We Didn't All See The Aging It Told Us We Saw
TELEVISION is once again displaying its immense power to create, change or manipulate public opinion.
It may well be that many Americans will never see President Reagan as they did before the first Reagan-Mondale debate, even if the president is re-elected. Every time Reagan fails to finish a sentence, eyebrows all across the country will be raised in wonder over whether this president in his mid-70s has lost some of his acuity.
Yet this perception of Reagan is to a large extent the result of TV coverage and commentary following the debate, rather than just a reflection of what people themselves felt as they watched the presidential contenders tangle.
Judging from the first round of opinion polls, conducted immediately after the debate, it is highly unlikely that many people suddenly jumped to the conclusion that the president was showing his age. Some of those polls did not even show Mondale to be a clear winner of the debate.
A snap poll by ABC News, for example, showed viewers about tied, with 39 percent saying Mondale had won and 38 percent saying Reagan had. A USA Today survey had Mondale as the winner by 39 to 34; a New York Times-CBS poll had Mondale the winner by 43 to 34.
All of those first-night polls were fairly close in terms of who had won the debate, and none gave Mondale a clear majority. Only one of the nonpartisan national overnight polls, conducted by the Gallup organization for Newsweek Magazine, turned out to be substantially different. And that poll asked a different question -- not who had won, but who had done a "better job." Gallup's finding was that Mondale had, by 54 to 37 percent.
(Worth noting was a first-night report from Richard Wirthlin, who polls for President Reagan. Wirthlin was the only pollster to say that interviewing had shown Reagan doing better than Mondale in the public's view. That result might make some of us question Wirthlin's other findings, and take a harder look at what he puts out between now and the end of the campaign.)
So, in the beginning, there was little reason to suspect that many Americans had suddenly come to the conclusion that their president was too old. Even what might be called the first in a second-round of polling -- a Washington Post-ABC News poll conducted Monday and Tuesday -- did not reveal a sudden concern about Reagan's age.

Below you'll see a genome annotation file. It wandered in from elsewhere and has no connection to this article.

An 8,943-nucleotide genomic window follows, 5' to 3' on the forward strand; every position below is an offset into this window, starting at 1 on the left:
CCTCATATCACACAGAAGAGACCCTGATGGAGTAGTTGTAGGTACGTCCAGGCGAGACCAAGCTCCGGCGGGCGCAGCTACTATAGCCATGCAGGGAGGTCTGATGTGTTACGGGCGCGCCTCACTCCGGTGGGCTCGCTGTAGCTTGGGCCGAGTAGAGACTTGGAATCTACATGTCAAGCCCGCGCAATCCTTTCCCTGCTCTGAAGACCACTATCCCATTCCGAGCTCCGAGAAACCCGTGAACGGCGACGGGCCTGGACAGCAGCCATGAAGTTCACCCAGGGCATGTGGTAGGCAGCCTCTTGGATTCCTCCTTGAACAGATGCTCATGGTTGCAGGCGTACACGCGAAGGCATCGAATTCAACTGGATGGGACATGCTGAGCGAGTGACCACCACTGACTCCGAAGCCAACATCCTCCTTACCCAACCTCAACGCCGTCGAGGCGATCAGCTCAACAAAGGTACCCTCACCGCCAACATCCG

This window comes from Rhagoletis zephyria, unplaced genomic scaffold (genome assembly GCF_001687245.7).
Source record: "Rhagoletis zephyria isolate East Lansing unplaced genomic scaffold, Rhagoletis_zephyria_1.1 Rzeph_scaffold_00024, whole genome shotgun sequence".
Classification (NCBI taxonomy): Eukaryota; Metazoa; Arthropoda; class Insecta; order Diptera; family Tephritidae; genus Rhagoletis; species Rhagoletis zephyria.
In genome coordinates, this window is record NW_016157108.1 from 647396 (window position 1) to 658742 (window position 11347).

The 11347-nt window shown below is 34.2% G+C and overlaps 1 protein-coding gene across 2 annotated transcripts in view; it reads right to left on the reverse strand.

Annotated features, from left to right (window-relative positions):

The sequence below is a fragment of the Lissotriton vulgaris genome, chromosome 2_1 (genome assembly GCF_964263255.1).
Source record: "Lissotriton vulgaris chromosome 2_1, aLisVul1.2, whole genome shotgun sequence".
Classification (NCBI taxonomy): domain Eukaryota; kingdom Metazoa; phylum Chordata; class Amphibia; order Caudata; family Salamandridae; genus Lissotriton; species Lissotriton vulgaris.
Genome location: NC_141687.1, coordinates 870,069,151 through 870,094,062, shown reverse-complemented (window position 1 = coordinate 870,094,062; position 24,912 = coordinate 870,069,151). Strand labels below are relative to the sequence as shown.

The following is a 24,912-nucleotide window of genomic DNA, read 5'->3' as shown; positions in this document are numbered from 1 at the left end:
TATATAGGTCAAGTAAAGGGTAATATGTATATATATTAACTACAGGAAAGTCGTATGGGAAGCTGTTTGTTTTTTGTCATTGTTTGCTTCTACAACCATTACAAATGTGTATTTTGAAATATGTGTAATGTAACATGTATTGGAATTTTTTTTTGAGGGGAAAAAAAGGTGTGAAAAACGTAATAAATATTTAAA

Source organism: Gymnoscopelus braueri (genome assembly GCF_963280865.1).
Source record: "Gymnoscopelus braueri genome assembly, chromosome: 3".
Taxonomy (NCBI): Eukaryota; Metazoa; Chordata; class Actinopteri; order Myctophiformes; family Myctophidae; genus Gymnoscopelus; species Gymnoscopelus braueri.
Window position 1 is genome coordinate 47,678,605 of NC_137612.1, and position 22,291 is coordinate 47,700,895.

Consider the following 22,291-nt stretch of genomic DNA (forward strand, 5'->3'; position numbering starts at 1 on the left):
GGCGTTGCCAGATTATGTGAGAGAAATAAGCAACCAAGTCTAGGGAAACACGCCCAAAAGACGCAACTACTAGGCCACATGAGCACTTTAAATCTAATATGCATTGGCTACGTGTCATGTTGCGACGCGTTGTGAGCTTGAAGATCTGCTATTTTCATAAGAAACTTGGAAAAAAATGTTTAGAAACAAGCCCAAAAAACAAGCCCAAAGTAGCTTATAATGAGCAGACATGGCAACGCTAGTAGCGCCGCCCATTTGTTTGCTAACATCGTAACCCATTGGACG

When asked why they thought Mondale or Reagan had won the debate, only one person of 1,035 interviewed cited the president's age as the main factor.
By that time, however, the idea that Mondale had thrashed Reagan had begun to snowball. Among those interviewed Monday night, 55 percent said Mondale had won, 19 percent said Reagan had. Of course, that line of thinking only followed the late-night Sunday and all-day Monday TV news programs and commentaries, almost all of which pronounced Mondale the winner and focused on Reagan's weak spots.
What had been a good showing for Mondale began to be fixed in the public mind as a rout.
The pattern became more extreme Tuesday. Through the vagaries of polling, the sample interviewed by the Post and ABC News that day included more Republicans than Monday's, giving the group more of a pro-Reagan cast. But even this survey depicted Mondale as the winner of the debate, 55- 16.
By Tuesday, questions about Reagan's age also were more firmly planted. The Wall Street Journal ran a tough, lengthy article that morning; TV news shows followed suit, with ABC airing a particularly tough report.
Also on Tuesday, The New York Times and CBS got back into the polling act, conducting their second post-debate survey, a one-night affair. In it was inserted a direct inquiry bearing on the age factor.
The result, as reported in the Times Thursday, was that "half the public, including 27 percent of probable Reagan voters, think Mr. Reagan is 'not as sharp' as he was four years ago."
The Times account also noted that "the impression (that Mondale was the winner) of the debate was intensifying as time passed," pointing out that 66 percent in the new Times-CBS poll said the former vice president had won, with only 17 percent giving the debate victory to Reagan.
By midweek, another major interpreter of public opinion, talk show host Johnny Carson, had gotten into the act with jokes about makeup and Reagan's looks. A producer for Carson told a reporter on Thursday that he might want to "Betamax" the "Tonight" show monologue from now through the election.
A long with this new examination of Reagan came an altered view of Mondale. His public image was transformed from that of a weak, often ridiculed also- ran into that of a lively, masculine, aggressive competitor who, conceivably, had a chance to win.
Gone from the TV accounts of Mondale's daily activities is the standard "In another bad day for Mondale . . . " In its place have come comments about big, enthusiastic crowds.
In a Post-ABC News survey completed Oct. 2, 41 percent of the people interviewed said they had a favorable opinion of Mondale, 49 percent an unfavorable opinion. Those were terrible results. The debate changed that, but so did the subsequent TV commentary.
In the Monday night interviewing, 55 percent viewed Mondale favorably, 45 percent unfavorably. On Tuesday, with a sample of people who liked Mondale less to begin with, views of the challenger had turned even more sharply: figures for that night were 57 percent favorable, 43 percent unfavorable.
And the second Times-CBS poll showed the number of people thinking of Mondale as a capable leader to be increasing. The figure had been at 37 percent in the week preceding the debate; it was at 44 afterward.
How ironic. The tube has suddenly turned hot for Reagan, the acknowledged master of TV, and pleasantly cool for Mondale, heretofore its victim.